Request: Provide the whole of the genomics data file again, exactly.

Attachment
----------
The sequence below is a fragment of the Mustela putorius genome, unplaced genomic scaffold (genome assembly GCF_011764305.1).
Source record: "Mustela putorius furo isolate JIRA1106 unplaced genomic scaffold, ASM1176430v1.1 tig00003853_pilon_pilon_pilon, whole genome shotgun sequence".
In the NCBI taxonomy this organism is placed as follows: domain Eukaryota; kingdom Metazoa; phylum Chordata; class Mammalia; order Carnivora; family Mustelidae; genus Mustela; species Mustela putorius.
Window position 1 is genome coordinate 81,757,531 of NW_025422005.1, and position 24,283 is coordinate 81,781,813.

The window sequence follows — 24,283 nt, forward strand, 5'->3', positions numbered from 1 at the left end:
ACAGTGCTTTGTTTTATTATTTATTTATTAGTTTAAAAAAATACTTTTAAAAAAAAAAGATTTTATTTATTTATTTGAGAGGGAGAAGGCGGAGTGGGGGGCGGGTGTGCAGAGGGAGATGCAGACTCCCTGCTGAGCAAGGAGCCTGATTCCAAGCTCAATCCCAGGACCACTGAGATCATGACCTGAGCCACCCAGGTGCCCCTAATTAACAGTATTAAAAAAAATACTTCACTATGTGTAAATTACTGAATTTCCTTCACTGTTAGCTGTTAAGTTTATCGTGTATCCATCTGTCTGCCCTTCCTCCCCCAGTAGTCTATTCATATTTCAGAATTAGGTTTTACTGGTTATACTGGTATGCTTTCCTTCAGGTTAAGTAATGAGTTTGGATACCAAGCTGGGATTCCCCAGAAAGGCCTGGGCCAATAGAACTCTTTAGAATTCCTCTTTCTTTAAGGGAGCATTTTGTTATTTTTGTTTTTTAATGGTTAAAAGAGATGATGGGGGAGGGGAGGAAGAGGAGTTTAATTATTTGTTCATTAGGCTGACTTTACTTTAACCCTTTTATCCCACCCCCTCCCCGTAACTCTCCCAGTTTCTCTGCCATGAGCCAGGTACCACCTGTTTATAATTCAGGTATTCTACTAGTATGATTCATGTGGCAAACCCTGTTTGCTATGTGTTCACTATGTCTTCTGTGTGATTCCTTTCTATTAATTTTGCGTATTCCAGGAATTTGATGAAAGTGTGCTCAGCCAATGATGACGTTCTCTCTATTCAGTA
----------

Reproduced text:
The sequence below is a fragment of the Mustela putorius genome, unplaced genomic scaffold (genome assembly GCF_011764305.1).
Source record: "Mustela putorius furo isolate JIRA1106 unplaced genomic scaffold, ASM1176430v1.1 tig00003853_pilon_pilon_pilon, whole genome shotgun sequence".
In the NCBI taxonomy this organism is placed as follows: domain Eukaryota; kingdom Metazoa; phylum Chordata; class Mammalia; order Carnivora; family Mustelidae; genus Mustela; species Mustela putorius.
Window position 1 is genome coordinate 81,757,531 of NW_025422005.1, and position 24,283 is coordinate 81,781,813.

The window sequence follows — 24,283 nt, forward strand, 5'->3', positions numbered from 1 at the left end:
ACAGTGCTTTGTTTTATTATTTATTTATTAGTTTAAAAAAATACTTTTAAAAAAAAAAGATTTTATTTATTTATTTGAGAGGGAGAAGGCGGAGTGGGGGGCGGGTGTGCAGAGGGAGATGCAGACTCCCTGCTGAGCAAGGAGCCTGATTCCAAGCTCAATCCCAGGACCACTGAGATCATGACCTGAGCCACCCAGGTGCCCCTAATTAACAGTATTAAAAAAAATACTTCACTATGTGTAAATTACTGAATTTCCTTCACTGTTAGCTGTTAAGTTTATCGTGTATCCATCTGTCTGCCCTTCCTCCCCCAGTAGTCTATTCATATTTCAGAATTAGGTTTTACTGGTTATACTGGTATGCTTTCCTTCAGGTTAAGTAATGAGTTTGGATACCAAGCTGGGATTCCCCAGAAAGGCCTGGGCCAATAGAACTCTTTAGAATTCCTCTTTCTTTAAGGGAGCATTTTGTTATTTTTGTTTTTTAATGGTTAAAAGAGATGATGGGGGAGGGGAGGAAGAGGAGTTTAATTATTTGTTCATTAGGCTGACTTTACTTTAACCCTTTTATCCCACCCCCTCCCCGTAACTCTCCCAGTTTCTCTGCCATGAGCCAGGTACCACCTGTTTATAATTCAGGTATTCTACTAGTATGATTCATGTGGCAAACCCTGTTTGCTATGTGTTCACTATGTCTTCTGTGTGATTCCTTTCTATTAATTTTGCGTATTCCAGGAATTTGATGAAAGTGTGCTCAGCCAATGATGACGTTCTCTCTATTCAGTA